President Trump has scheduled a rally in El Paso, which he has used as an example of the security a border wall can bring. But many city officials don’t agree.
EL PASO — Ahead of President Trump’s scheduled rally in this West Texas city aimed at building support for his proposed wall on the border with Mexico, people from across the ideological spectrum in El Paso had a message for him on Sunday: Don’t speak for us.
“The president is just wrong about the wall and wrong about El Paso,” said Jon Barela, a lifelong Republican and chief executive of the Borderplex Alliance, an organization promoting economic development in a cross-border industrial hub with a combined population of more than 2.7 million, taking in the cities of El Paso, Ciudad Juárez and Las Cruces.
Mr. Barela disputed Mr. Trump’s widely discredited assertion that border fencing had cut violent crime in El Paso, pointing to F. B. I. data showing that the city has ranked for decades among the safest urban areas its size in the United States — long before American authorities started building some fencing along the border about a decade ago.
“As a fiscally conservative Republican, I just don’t understand how spending $25 billion on a wall with limited effectiveness is a good idea,” Mr. Barela said in an interview. “Mexico is an economic and strategic ally of the United States, and an antiquated effort to place a barrier between us just won’t work.”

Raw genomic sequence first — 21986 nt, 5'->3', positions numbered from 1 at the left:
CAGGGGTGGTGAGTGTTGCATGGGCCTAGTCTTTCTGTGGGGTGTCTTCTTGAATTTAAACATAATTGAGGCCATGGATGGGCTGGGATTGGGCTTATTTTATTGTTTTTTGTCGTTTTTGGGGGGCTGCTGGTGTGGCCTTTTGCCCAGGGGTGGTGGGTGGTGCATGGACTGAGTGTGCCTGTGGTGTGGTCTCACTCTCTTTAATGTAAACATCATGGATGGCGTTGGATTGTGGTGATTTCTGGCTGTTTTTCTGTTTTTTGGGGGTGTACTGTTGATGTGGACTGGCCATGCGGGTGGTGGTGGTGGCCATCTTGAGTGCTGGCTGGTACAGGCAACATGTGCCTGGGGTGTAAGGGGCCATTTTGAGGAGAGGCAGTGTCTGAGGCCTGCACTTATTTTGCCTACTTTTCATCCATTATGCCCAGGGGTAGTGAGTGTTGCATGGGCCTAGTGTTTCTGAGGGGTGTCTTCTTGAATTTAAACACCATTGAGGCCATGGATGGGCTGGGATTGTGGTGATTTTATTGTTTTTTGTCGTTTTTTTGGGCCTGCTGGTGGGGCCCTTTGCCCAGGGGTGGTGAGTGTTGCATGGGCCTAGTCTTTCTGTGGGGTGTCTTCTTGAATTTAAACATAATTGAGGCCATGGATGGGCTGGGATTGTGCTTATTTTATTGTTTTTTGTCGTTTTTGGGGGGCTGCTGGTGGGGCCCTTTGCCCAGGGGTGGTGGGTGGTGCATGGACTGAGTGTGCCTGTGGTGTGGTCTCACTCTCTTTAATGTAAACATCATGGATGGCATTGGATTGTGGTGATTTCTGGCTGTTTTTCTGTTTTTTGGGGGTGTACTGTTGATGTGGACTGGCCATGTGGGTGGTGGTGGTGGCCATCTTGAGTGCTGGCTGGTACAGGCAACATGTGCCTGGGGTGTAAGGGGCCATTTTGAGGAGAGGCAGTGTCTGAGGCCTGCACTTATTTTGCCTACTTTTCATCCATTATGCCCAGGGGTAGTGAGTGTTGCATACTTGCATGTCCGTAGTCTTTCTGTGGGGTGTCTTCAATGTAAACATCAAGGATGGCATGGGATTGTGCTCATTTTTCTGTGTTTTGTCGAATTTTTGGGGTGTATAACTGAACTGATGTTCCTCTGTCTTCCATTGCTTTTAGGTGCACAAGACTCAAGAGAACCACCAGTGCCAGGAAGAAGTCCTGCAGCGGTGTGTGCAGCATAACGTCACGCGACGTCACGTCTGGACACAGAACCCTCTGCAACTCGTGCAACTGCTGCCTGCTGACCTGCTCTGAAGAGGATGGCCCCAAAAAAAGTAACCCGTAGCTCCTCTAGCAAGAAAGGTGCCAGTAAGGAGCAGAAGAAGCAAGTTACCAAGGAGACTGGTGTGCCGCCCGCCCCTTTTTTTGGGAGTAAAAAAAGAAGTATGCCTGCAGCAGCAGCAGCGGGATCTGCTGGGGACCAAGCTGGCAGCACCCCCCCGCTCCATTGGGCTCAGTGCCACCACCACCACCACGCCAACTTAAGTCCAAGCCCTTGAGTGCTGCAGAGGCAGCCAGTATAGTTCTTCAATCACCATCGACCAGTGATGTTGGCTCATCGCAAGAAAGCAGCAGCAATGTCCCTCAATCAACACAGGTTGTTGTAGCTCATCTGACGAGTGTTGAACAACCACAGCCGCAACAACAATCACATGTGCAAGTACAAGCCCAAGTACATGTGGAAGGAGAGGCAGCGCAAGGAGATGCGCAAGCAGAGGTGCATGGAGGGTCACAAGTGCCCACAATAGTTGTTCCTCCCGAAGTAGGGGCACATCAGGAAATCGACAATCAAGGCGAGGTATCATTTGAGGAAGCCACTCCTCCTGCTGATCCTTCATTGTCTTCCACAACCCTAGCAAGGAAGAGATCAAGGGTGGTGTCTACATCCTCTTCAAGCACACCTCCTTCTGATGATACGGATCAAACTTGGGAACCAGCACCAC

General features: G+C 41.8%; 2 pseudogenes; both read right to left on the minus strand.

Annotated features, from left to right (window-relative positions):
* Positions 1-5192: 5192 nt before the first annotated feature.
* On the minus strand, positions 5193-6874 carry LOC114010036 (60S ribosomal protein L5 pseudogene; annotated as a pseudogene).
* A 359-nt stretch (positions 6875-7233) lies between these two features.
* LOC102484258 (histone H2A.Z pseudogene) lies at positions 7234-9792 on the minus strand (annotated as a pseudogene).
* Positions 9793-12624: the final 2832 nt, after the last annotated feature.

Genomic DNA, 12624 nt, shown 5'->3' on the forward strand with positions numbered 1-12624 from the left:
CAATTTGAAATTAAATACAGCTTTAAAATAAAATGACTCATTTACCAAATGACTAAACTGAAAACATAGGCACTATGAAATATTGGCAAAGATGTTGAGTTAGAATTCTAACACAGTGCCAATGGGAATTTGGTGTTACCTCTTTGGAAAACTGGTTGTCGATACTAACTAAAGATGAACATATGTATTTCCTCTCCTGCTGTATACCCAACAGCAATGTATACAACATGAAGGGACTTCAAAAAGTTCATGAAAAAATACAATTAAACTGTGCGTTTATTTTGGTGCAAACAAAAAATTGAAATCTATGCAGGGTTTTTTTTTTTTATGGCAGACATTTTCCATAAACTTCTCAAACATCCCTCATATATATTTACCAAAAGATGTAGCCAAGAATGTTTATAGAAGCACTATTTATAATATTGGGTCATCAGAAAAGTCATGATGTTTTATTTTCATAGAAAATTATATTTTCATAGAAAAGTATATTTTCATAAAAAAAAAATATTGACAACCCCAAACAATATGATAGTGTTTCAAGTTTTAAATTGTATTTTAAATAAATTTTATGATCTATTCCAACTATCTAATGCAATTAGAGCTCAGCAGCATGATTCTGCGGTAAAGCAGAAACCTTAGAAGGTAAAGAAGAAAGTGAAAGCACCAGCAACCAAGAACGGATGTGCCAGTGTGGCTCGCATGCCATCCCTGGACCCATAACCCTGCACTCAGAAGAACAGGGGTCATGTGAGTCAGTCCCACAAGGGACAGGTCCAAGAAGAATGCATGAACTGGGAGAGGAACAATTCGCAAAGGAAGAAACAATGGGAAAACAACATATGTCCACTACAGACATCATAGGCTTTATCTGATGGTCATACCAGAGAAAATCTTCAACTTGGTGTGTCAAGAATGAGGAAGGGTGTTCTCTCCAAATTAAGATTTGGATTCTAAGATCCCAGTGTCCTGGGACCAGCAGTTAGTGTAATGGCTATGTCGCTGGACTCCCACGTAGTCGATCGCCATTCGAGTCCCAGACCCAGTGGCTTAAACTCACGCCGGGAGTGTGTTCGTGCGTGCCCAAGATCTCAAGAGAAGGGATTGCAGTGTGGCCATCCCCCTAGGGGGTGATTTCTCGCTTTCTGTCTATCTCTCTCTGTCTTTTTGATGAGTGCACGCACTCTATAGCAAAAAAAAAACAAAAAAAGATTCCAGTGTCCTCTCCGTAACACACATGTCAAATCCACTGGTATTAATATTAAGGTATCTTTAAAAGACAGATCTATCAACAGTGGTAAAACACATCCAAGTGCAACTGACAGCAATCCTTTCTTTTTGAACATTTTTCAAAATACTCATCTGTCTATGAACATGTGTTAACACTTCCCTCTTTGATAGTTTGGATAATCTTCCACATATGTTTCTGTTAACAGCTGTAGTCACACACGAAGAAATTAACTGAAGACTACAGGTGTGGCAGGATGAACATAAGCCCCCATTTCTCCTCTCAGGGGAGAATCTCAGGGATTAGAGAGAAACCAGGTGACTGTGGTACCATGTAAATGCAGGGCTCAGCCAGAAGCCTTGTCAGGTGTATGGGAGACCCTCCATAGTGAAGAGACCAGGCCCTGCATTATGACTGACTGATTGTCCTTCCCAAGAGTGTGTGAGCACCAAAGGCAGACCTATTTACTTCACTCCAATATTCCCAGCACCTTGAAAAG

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Dee Margo, the Republican mayor of El Paso, voiced similar criticism of Mr. Trump’s description of El Paso, in his State of the Union address, as “one of the nation’s most dangerous cities” before the barrier went up on the border. Representative Veronica Escobar, a Democrat recently elected to Congress to represent El Paso, is asking Mr. Trump to apologize and meet with migrant families seeking asylum in the United States.
The tension surrounding Mr. Trump’s planned visit to El Paso on Monday is revealing political fissures. A Democratic bastion in a state where Republicans have long wielded dominance in statewide politics, El Paso is also home to Beto O’Rourke, the former local congressman who is a star of the Democratic Party and a potential challenger to Mr. Trump in the 2020 presidential election.
At the same time Mr. Trump is scheduled to speak before about 6,000 people at the El Paso County Coliseum, Mr. O’Rourke will speak at another rally a mile away. Mr. O’Rourke said in an essay on Medium that Mr. Trump “will promise a wall and will repeat his lies about the dangers that immigrants pose.”
El Paso, where Hispanics account for about 80 percent of the population, was already hostile ground for Mr. Trump. In the 2016 election, he took only about 26 percent of the vote in El Paso County.

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